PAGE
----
Nigel Edwards mystified by Saltman’s pro career

Nigel Edwards in action for Great Britain and Ireland in the 2007 Walker Cup at Royal County Down in Northern Ireland. Picture: Getty
Nigel Edwards in action for Great Britain and Ireland in the 2007 Walker Cup at Royal County Down in Northern Ireland. Picture: Getty
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Nigel Edwards has admitted he finds it difficult to understand why Lloyd Saltman’s career has nose-dived after believing the Scot was set be among the posse of stars to come out of the 2007 Walker Cup.

The winning United States side at Royal County Down contained Webb Simpson, who became US Open champion five years later, as well as 
Rickie Fowler, Dustin Johnson, Billy Horschel, Chris Kirk and Kyle Stanley. They beat a Great Britain & 
Ireland team that was spearheaded by Rory McIlroy, now with four majors to his name and three European Tour money-list titles, and also included Danny Willett, David Horsey, John Parry and Rhys Davies, others who have gone on to win on their home circuit.

That match was Edwards’ fourth and final playing appearance in the biennial match, 
since when he has captained GB&I in three successive matches and is up for a fourth stint in 2017 if the R&A ask him to take on the job again.

No-one is in a better position to know what it takes for a 
leading amateur these days to be cut out for life as a professional, although the Welshman pointed to Saltman as an example of how nothing can be guaranteed.

Another member of that GB&I team eight years ago and a prolific winner as an amateur, including the Silver Medal in the 2005 Open Championship at St Andrews, Saltman reached the European Tour as well but has since slipped two divisions below the top circuit.

“It’s a difficult one,” replied Edwards, whose day job is as performance director for England Golf, when asked if he’d had an inclination about which Walker Cup team-mates and team members were destined for the top.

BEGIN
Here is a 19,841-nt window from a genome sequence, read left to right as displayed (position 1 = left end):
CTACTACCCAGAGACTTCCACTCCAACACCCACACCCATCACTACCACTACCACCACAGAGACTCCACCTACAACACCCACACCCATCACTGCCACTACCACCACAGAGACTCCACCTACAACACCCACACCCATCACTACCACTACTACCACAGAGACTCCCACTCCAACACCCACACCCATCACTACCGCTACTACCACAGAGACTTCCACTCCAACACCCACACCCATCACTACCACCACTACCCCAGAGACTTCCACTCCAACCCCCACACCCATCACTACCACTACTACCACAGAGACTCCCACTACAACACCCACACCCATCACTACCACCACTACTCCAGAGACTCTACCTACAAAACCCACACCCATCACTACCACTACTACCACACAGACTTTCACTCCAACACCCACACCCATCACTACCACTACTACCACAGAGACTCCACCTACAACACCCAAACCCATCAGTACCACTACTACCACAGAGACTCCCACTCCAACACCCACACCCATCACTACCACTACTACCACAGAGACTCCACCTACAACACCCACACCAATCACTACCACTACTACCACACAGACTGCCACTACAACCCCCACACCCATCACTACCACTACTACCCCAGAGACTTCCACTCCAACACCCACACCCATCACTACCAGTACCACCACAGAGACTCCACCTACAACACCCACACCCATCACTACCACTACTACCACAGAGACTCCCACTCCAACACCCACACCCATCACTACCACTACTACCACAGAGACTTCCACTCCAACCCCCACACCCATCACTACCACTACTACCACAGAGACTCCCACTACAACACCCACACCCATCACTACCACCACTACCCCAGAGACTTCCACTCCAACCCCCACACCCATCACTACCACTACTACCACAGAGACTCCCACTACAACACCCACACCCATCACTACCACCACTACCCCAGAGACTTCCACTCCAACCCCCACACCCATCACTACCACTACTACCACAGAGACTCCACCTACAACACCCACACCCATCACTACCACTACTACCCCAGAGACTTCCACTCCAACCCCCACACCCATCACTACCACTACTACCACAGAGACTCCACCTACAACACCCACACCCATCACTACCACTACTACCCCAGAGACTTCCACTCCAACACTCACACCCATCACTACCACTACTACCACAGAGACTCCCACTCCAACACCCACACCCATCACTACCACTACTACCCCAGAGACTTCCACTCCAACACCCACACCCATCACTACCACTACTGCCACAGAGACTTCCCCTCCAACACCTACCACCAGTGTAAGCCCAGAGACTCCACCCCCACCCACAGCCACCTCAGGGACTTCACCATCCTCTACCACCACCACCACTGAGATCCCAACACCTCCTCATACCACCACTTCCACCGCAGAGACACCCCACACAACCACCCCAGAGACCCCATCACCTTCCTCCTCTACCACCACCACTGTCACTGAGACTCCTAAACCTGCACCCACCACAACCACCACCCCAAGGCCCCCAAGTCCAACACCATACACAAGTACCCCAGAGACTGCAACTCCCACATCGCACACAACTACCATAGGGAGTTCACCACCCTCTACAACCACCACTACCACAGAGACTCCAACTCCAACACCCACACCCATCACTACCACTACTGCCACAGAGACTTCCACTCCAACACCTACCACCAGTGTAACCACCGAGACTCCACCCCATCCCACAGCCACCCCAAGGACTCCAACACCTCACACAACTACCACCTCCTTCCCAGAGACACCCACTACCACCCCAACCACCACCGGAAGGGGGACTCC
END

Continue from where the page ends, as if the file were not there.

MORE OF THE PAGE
“In golf there’s no one size fits all. If we took every player on the European Tour, they’ve all got their own strengths. You’re 
dealing with international players, with people, with countries. You go to so many different countries nowadays, you need all sorts of different things.

“And there are some players, although they are talented, fail to deal with that. Even the very best don’t always do it. I’m sure we’ve all seen someone we thought was going to do it, and, for me, there was someone like Lloyd Saltman. I thought he was an exceptional player. Unfortunately, it hasn’t happened for Lloyd yet, and there are other players who have gone on.” Edwards, of course, would’t win any prizes for picking out 
McIlroy as a special talent, but Andy Sullivan, a three-times winner on the European Tour this season, and Shane Lowry, a WGC winner in August, are two he pinpoints as having caught his eye as amateurs.

Referring to Sullivan, a member
of the winning home team at the 2011 Walker Cup at Royal Aberdeen, he said: “Sully was a bit under the radar for a while, but if you look at his performances from January that year to the match itself, he was our most consistent player.

“Nobody seemed to pick up on that because of Tom Lewis’s success in The Open and winning the St Andrews Links. But you ask people in England Golf and they very much picked up on Sully. As for Shane, I played with him in the Bonallack Trophy, and I could see he was a really good player. His touch on and around the greens and his shot-making skills were fantastic. He certainly didn’t have such an exceptional amateur career as Rory, but he did, of course, win the Irish Open in 2009 before turning professional.”

Edwards reckons Sergio Garcia, Luke Donald and Graeme McDowell were “stand-out” players along with McIlroy, but he added: “The rest you never know. Peter McEvoy (another successful GB&I captain) recently talked about me not being the greatest player. I’d go along with that. But there’s nothing to say that if someone says a player is not talented, it doesn’t mean he can’t go on. Someone said of me that I’d never play for Wales, let alone GB&I.”